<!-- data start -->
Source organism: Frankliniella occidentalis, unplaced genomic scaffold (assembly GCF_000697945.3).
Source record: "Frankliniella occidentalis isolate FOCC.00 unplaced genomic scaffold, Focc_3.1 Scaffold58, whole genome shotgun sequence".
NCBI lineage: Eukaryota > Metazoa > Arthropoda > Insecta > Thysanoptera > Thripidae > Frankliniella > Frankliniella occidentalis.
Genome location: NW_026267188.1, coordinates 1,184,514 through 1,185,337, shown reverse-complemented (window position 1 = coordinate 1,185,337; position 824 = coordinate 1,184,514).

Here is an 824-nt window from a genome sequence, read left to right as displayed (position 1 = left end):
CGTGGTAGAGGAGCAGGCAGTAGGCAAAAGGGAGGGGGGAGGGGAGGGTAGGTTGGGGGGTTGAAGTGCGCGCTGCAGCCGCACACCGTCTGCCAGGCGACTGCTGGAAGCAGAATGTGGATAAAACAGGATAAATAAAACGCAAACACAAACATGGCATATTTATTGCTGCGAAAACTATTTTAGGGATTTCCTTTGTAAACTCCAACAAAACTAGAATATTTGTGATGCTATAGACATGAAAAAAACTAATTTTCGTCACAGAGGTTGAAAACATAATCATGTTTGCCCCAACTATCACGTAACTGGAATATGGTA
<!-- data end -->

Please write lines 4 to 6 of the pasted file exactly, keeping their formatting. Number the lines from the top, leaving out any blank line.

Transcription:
Genome location: NW_026267188.1, coordinates 1,184,514 through 1,185,337, shown reverse-complemented (window position 1 = coordinate 1,185,337; position 824 = coordinate 1,184,514).

Here is an 824-nt window from a genome sequence, read left to right as displayed (position 1 = left end):
CGTGGTAGAGGAGCAGGCAGTAGGCAAAAGGGAGGGGGGAGGGGAGGGTAGGTTGGGGGGTTGAAGTGCGCGCTGCAGCCGCACACCGTCTGCCAGGCGACTGCTGGAAGCAGAATGTGGATAAAACAGGATAAATAAAACGCAAACACAAACATGGCATATTTATTGCTGCGAAAACTATTTTAGGGATTTCCTTTGTAAACTCCAACAAAACTAGAATATTTGTGATGCTATAGACATGAAAAAAACTAATTTTCGTCACAGAGGTTGAAAACATAATCATGTTTGCCCCAACTATCACGTAACTGGAATATGGTA